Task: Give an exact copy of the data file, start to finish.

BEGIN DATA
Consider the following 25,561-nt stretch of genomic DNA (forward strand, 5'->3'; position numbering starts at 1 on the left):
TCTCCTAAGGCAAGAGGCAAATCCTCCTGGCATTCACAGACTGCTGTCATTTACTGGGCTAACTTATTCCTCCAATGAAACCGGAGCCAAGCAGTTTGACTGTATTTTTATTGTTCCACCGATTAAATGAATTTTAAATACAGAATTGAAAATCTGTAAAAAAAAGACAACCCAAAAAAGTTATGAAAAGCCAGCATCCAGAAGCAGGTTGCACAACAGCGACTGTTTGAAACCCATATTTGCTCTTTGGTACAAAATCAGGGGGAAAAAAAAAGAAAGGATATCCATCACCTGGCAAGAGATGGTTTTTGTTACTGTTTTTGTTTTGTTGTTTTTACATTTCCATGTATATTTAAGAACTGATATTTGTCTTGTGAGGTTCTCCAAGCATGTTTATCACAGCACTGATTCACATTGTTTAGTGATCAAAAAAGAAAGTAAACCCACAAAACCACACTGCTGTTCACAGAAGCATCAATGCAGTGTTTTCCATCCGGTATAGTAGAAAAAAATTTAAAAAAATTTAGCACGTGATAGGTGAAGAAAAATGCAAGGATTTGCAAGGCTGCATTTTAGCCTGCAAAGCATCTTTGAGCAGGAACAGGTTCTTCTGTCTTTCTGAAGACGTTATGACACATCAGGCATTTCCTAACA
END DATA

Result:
Consider the following 25,561-nt stretch of genomic DNA (forward strand, 5'->3'; position numbering starts at 1 on the left):
TCTCCTAAGGCAAGAGGCAAATCCTCCTGGCATTCACAGACTGCTGTCATTTACTGGGCTAACTTATTCCTCCAATGAAACCGGAGCCAAGCAGTTTGACTGTATTTTTATTGTTCCACCGATTAAATGAATTTTAAATACAGAATTGAAAATCTGTAAAAAAAAGACAACCCAAAAAAGTTATGAAAAGCCAGCATCCAGAAGCAGGTTGCACAACAGCGACTGTTTGAAACCCATATTTGCTCTTTGGTACAAAATCAGGGGGAAAAAAAAAGAAAGGATATCCATCACCTGGCAAGAGATGGTTTTTGTTACTGTTTTTGTTTTGTTGTTTTTACATTTCCATGTATATTTAAGAACTGATATTTGTCTTGTGAGGTTCTCCAAGCATGTTTATCACAGCACTGATTCACATTGTTTAGTGATCAAAAAAGAAAGTAAACCCACAAAACCACACTGCTGTTCACAGAAGCATCAATGCAGTGTTTTCCATCCGGTATAGTAGAAAAAAATTTAAAAAAATTTAGCACGTGATAGGTGAAGAAAAATGCAAGGATTTGCAAGGCTGCATTTTAGCCTGCAAAGCATCTTTGAGCAGGAACAGGTTCTTCTGTCTTTCTGAAGACGTTATGACACATCAGGCATTTCCTAACA